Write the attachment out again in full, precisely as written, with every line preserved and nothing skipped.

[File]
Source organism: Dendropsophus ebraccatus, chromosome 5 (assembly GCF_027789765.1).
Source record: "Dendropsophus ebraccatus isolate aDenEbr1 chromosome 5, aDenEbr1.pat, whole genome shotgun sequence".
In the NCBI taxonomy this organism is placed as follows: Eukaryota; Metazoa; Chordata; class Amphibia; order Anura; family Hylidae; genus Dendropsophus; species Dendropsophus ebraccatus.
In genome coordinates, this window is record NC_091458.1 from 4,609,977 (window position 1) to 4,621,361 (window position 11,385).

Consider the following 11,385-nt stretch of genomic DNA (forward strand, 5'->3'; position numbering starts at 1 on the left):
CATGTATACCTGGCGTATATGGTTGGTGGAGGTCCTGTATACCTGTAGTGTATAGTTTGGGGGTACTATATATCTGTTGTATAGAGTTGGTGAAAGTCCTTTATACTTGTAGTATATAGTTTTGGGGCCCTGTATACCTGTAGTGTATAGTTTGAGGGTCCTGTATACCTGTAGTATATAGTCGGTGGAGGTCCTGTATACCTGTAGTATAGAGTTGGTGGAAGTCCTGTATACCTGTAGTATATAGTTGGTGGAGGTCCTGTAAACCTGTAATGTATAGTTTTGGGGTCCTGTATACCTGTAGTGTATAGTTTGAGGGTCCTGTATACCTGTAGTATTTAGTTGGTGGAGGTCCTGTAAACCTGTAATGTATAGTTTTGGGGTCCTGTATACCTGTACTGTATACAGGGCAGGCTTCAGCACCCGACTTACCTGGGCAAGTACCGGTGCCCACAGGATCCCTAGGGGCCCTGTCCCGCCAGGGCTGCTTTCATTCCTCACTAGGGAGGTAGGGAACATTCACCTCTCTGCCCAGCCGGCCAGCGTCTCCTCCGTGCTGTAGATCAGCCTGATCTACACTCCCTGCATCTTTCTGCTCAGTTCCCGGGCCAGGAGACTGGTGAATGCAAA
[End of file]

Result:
Source organism: Dendropsophus ebraccatus, chromosome 5 (assembly GCF_027789765.1).
Source record: "Dendropsophus ebraccatus isolate aDenEbr1 chromosome 5, aDenEbr1.pat, whole genome shotgun sequence".
In the NCBI taxonomy this organism is placed as follows: Eukaryota; Metazoa; Chordata; class Amphibia; order Anura; family Hylidae; genus Dendropsophus; species Dendropsophus ebraccatus.
In genome coordinates, this window is record NC_091458.1 from 4,609,977 (window position 1) to 4,621,361 (window position 11,385).

Consider the following 11,385-nt stretch of genomic DNA (forward strand, 5'->3'; position numbering starts at 1 on the left):
CATGTATACCTGGCGTATATGGTTGGTGGAGGTCCTGTATACCTGTAGTGTATAGTTTGGGGGTACTATATATCTGTTGTATAGAGTTGGTGAAAGTCCTTTATACTTGTAGTATATAGTTTTGGGGCCCTGTATACCTGTAGTGTATAGTTTGAGGGTCCTGTATACCTGTAGTATATAGTCGGTGGAGGTCCTGTATACCTGTAGTATAGAGTTGGTGGAAGTCCTGTATACCTGTAGTATATAGTTGGTGGAGGTCCTGTAAACCTGTAATGTATAGTTTTGGGGTCCTGTATACCTGTAGTGTATAGTTTGAGGGTCCTGTATACCTGTAGTATTTAGTTGGTGGAGGTCCTGTAAACCTGTAATGTATAGTTTTGGGGTCCTGTATACCTGTACTGTATACAGGGCAGGCTTCAGCACCCGACTTACCTGGGCAAGTACCGGTGCCCACAGGATCCCTAGGGGCCCTGTCCCGCCAGGGCTGCTTTCATTCCTCACTAGGGAGGTAGGGAACATTCACCTCTCTGCCCAGCCGGCCAGCGTCTCCTCCGTGCTGTAGATCAGCCTGATCTACACTCCCTGCATCTTTCTGCTCAGTTCCCGGGCCAGGAGACTGGTGAATGCAAA